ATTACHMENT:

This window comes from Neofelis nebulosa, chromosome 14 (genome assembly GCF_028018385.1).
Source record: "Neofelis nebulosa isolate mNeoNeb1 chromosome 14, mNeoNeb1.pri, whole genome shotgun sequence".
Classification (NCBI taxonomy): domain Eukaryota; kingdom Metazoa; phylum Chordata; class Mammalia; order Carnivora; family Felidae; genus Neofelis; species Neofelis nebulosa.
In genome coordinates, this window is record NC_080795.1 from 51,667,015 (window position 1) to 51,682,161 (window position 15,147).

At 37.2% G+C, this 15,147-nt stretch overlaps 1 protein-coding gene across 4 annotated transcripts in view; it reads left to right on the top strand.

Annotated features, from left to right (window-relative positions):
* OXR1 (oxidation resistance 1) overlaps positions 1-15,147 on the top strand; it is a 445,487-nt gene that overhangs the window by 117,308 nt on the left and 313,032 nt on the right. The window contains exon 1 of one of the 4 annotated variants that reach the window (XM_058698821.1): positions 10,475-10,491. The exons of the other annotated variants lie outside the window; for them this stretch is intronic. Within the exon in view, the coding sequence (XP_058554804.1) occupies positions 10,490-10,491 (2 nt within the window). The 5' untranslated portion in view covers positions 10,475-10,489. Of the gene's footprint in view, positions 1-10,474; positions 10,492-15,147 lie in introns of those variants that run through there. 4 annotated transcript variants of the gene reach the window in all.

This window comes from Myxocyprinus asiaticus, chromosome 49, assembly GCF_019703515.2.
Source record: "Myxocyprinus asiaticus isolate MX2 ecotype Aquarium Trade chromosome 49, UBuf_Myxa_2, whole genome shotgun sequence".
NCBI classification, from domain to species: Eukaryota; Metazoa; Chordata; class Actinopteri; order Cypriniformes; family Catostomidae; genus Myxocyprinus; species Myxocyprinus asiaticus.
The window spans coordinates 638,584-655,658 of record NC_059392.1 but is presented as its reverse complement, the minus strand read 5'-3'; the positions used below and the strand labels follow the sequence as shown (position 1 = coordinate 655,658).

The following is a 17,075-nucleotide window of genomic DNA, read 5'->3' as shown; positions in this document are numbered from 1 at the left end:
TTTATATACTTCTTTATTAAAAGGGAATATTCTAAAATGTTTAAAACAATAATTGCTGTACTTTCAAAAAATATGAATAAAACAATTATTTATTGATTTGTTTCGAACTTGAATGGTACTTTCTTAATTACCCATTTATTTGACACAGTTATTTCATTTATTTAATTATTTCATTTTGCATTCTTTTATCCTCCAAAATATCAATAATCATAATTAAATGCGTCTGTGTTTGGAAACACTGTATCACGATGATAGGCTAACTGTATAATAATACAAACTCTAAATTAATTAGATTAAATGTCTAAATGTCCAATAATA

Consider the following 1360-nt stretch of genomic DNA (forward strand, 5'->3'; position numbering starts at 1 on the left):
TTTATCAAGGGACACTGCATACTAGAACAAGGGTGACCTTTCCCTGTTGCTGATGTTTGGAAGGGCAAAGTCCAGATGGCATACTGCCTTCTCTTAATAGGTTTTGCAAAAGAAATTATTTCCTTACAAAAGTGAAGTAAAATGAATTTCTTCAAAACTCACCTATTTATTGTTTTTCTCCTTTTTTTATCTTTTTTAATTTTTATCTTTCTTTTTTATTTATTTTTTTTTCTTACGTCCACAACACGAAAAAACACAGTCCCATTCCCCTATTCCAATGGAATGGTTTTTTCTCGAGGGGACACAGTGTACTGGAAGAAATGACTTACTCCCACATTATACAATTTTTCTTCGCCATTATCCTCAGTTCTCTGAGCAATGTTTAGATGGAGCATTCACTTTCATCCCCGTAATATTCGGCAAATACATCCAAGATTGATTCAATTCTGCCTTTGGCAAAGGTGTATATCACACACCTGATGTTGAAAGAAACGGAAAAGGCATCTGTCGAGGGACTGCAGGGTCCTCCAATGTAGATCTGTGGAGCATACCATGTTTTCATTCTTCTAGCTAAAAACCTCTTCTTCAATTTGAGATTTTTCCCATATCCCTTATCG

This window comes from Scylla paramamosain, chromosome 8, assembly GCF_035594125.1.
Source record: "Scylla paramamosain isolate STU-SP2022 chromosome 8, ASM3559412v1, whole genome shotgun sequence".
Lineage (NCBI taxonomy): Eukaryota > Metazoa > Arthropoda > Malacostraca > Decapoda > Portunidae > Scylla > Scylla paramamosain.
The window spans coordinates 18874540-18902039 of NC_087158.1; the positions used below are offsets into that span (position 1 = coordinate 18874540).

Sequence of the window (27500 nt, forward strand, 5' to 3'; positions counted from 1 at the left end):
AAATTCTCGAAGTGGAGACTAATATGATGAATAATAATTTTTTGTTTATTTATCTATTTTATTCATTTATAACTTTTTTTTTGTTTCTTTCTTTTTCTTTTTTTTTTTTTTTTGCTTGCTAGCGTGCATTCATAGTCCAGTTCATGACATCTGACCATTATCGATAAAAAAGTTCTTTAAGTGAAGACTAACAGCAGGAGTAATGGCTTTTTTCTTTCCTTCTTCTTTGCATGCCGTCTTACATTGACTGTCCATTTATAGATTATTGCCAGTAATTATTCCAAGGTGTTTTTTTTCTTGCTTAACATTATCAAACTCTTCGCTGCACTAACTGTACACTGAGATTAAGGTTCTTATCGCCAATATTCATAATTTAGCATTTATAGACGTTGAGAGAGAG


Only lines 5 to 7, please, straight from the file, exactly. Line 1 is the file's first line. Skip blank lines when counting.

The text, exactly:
At 37.2% G+C, this 15,147-nt stretch overlaps 1 protein-coding gene across 4 annotated transcripts in view; it reads left to right on the top strand.

Annotated features, from left to right (window-relative positions):
* OXR1 (oxidation resistance 1) overlaps positions 1-15,147 on the top strand; it is a 445,487-nt gene that overhangs the window by 117,308 nt on the left and 313,032 nt on the right. The window contains exon 1 of one of the 4 annotated variants that reach the window (XM_058698821.1): positions 10,475-10,491. The exons of the other annotated variants lie outside the window; for them this stretch is intronic. Within the exon in view, the coding sequence (XP_058554804.1) occupies positions 10,490-10,491 (2 nt within the window). The 5' untranslated portion in view covers positions 10,475-10,489. Of the gene's footprint in view, positions 1-10,474; positions 10,492-15,147 lie in introns of those variants that run through there. 4 annotated transcript variants of the gene reach the window in all.